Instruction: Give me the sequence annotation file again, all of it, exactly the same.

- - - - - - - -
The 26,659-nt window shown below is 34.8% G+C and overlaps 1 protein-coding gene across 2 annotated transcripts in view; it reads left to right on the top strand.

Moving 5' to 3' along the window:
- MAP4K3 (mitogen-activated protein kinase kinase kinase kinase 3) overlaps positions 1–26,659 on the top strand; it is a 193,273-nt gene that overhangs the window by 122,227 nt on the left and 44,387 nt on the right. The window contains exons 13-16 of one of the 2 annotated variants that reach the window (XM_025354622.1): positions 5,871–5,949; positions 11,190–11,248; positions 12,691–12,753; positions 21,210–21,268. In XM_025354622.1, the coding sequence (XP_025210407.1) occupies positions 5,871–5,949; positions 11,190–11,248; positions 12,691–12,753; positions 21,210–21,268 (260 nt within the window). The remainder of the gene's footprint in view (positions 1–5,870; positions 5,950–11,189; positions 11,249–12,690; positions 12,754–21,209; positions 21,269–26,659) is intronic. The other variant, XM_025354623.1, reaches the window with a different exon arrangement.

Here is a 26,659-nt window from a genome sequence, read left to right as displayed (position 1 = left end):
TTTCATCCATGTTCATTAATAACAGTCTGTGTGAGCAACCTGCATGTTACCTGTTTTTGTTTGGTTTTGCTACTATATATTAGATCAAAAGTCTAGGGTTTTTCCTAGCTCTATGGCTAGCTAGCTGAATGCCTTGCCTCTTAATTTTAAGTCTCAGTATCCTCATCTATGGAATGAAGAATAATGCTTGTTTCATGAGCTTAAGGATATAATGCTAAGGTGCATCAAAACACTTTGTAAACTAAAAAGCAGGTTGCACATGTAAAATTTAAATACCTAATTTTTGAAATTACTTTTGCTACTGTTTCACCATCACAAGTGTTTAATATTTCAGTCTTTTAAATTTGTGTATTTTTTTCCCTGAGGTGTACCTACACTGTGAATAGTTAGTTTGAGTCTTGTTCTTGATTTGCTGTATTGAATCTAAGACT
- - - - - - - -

The 26,659-nt window shown below is 34.8% G+C and overlaps 1 protein-coding gene across 2 annotated transcripts in view; it reads left to right on the top strand.

Moving 5' to 3' along the window:
- MAP4K3 (mitogen-activated protein kinase kinase kinase kinase 3) overlaps positions 1–26,659 on the top strand; it is a 193,273-nt gene that overhangs the window by 122,227 nt on the left and 44,387 nt on the right. The window contains exons 13-16 of one of the 2 annotated variants that reach the window (XM_025354622.1): positions 5,871–5,949; positions 11,190–11,248; positions 12,691–12,753; positions 21,210–21,268. In XM_025354622.1, the coding sequence (XP_025210407.1) occupies positions 5,871–5,949; positions 11,190–11,248; positions 12,691–12,753; positions 21,210–21,268 (260 nt within the window). The remainder of the gene's footprint in view (positions 1–5,870; positions 5,950–11,189; positions 11,249–12,690; positions 12,754–21,209; positions 21,269–26,659) is intronic. The other variant, XM_025354623.1, reaches the window with a different exon arrangement.

Here is a 26,659-nt window from a genome sequence, read left to right as displayed (position 1 = left end):
TTTCATCCATGTTCATTAATAACAGTCTGTGTGAGCAACCTGCATGTTACCTGTTTTTGTTTGGTTTTGCTACTATATATTAGATCAAAAGTCTAGGGTTTTTCCTAGCTCTATGGCTAGCTAGCTGAATGCCTTGCCTCTTAATTTTAAGTCTCAGTATCCTCATCTATGGAATGAAGAATAATGCTTGTTTCATGAGCTTAAGGATATAATGCTAAGGTGCATCAAAACACTTTGTAAACTAAAAAGCAGGTTGCACATGTAAAATTTAAATACCTAATTTTTGAAATTACTTTTGCTACTGTTTCACCATCACAAGTGTTTAATATTTCAGTCTTTTAAATTTGTGTATTTTTTTCCCTGAGGTGTACCTACACTGTGAATAGTTAGTTTGAGTCTTGTTCTTGATTTGCTGTATTGAATCTAAGACT